Los Angeles Lakers: Was Troy Daniels’ inconsistency to be expected?

Troy Daniels’ erratic production does not come as a total surprise for the Los Angeles Lakers.

Troy Daniels was the first strategic sign for the Los Angeles Lakers in July. Waiting on Kawhi Leonard’s decision for the next destination of his career, the Lakers, fresh off acquiring superstar Anthony Davis, had to somehow start filling their empty roster without compromising the cap space necessary to the possible Leonard coming.

Daniels was a nice addition who gave the Lakers some insurance in case the wait for Kawhi left the market deprived of shooters, the area where LA needed to improve the most and more urgently. He accepted a one-year minimum contract joining as a three-point specialist.

Unfortunately, the 6’4″ guard quickly faded into the background, eclipsed by the news of additions of sharpshooters as Danny Green, Avery Bradley, Quinn Cook and former All-Star DeMarcus Cousins. No one talked about him anymore, but his name resurfaced during training camp, when he was labelled by teammates the best shooter on the team.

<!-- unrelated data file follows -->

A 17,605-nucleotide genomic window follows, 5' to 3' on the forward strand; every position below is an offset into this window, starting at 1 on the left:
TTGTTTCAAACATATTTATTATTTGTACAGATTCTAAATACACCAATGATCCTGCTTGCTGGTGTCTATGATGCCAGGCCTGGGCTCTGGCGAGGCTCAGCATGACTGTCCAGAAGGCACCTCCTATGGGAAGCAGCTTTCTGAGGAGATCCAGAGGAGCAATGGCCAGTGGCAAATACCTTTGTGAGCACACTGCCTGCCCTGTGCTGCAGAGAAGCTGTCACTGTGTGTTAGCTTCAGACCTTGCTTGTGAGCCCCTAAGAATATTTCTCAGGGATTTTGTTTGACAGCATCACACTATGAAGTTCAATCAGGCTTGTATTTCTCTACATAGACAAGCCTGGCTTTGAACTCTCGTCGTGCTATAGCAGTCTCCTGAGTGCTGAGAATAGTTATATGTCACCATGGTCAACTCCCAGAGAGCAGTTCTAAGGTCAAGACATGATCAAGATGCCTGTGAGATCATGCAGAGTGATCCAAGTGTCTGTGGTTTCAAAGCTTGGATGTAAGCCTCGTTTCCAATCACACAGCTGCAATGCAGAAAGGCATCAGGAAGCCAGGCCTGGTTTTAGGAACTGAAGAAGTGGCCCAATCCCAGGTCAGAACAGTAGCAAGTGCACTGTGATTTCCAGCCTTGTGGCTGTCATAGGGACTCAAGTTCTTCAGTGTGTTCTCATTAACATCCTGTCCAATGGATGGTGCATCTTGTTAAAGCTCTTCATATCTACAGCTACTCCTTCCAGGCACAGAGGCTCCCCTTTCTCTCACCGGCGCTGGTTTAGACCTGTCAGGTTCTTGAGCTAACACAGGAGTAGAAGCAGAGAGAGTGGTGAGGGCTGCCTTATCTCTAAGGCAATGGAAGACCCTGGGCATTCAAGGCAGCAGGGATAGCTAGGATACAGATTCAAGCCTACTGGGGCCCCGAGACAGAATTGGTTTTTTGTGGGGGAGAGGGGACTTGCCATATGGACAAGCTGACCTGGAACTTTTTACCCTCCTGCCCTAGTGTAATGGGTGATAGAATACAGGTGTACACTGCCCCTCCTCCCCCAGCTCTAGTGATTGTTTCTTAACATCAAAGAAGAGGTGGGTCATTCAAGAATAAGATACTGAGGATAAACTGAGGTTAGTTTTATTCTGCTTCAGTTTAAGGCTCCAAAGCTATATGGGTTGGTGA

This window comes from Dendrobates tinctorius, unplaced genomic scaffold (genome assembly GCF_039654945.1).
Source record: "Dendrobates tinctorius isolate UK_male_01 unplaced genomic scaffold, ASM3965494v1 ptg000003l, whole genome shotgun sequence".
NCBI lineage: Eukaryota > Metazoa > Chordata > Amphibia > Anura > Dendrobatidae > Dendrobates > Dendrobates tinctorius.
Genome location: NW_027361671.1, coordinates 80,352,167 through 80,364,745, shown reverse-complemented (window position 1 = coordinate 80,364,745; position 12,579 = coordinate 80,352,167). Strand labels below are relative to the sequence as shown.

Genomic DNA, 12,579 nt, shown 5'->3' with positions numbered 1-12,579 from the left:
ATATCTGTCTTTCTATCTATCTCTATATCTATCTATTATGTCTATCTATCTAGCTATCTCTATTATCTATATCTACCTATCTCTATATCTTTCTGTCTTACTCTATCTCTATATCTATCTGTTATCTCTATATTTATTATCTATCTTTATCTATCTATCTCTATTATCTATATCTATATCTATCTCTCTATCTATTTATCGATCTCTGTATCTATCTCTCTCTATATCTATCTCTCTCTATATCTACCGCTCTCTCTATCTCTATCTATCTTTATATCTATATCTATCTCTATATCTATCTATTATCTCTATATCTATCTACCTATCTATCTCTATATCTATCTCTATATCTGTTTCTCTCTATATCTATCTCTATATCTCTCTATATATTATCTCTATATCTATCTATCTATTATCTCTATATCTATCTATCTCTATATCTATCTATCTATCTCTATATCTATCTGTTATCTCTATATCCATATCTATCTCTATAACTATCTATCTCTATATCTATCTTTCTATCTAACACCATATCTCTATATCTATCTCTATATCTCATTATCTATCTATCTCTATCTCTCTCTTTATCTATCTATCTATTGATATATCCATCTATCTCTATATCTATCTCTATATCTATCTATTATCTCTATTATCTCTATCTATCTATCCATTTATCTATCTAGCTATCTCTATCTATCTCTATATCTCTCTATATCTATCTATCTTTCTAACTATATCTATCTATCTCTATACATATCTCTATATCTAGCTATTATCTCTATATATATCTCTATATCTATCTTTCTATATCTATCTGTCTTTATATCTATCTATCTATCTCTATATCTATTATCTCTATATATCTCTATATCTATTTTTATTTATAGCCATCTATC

Unfortunately this prowess did not translate on the floor, with the inconsistency that has been defining his season, immediately showing from the very beginning.

In season-opener Troy scored six points shooting an awful 1-for-5 from three. In the following game he had 15 points on 4-for-8 from beyond the arc. Head Coach Frank Vogel did not waste time to define him again the best shooter on the team. Too soon, as he followed with two more 1-for-5 shooting nights. His season has gone on with these ups and downs (more downs) so far.

But does it come as a total surprise? Maybe Daniels’ teammates and coach were too generous defining him the best shooter on the team and appointed him of unrealistic expectations. After all, Daniels has never been a high-profile player in the league.

In six seasons and five different teams he has never played more than 20 minutes per game, and never played a prominent role. Although he has never shot less than 36 percent from three, he is not a regular of the big stage. Besides a successful stint in Memphis, Troy has seen his fair share of garbage time throughout his career in Houston, Minnesota, Charlotte and Phoenix.

After six NBA seasons he has not shown true signs of an improvement, counting on his three-point shot, reliable enough in non-key moments to allow him to survive in the league.

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This time around he finds himself on the big stage and needs to show up to demonstrate that he can play in crunch time and make an impact for his team. Vogel keeps trusting him with valuable minutes on the floor, also by virtue of his defensive commitment. This is Daniels’ chance to prove that he is not just a background player, but he can contribute on the big stage, maybe the biggest stage.

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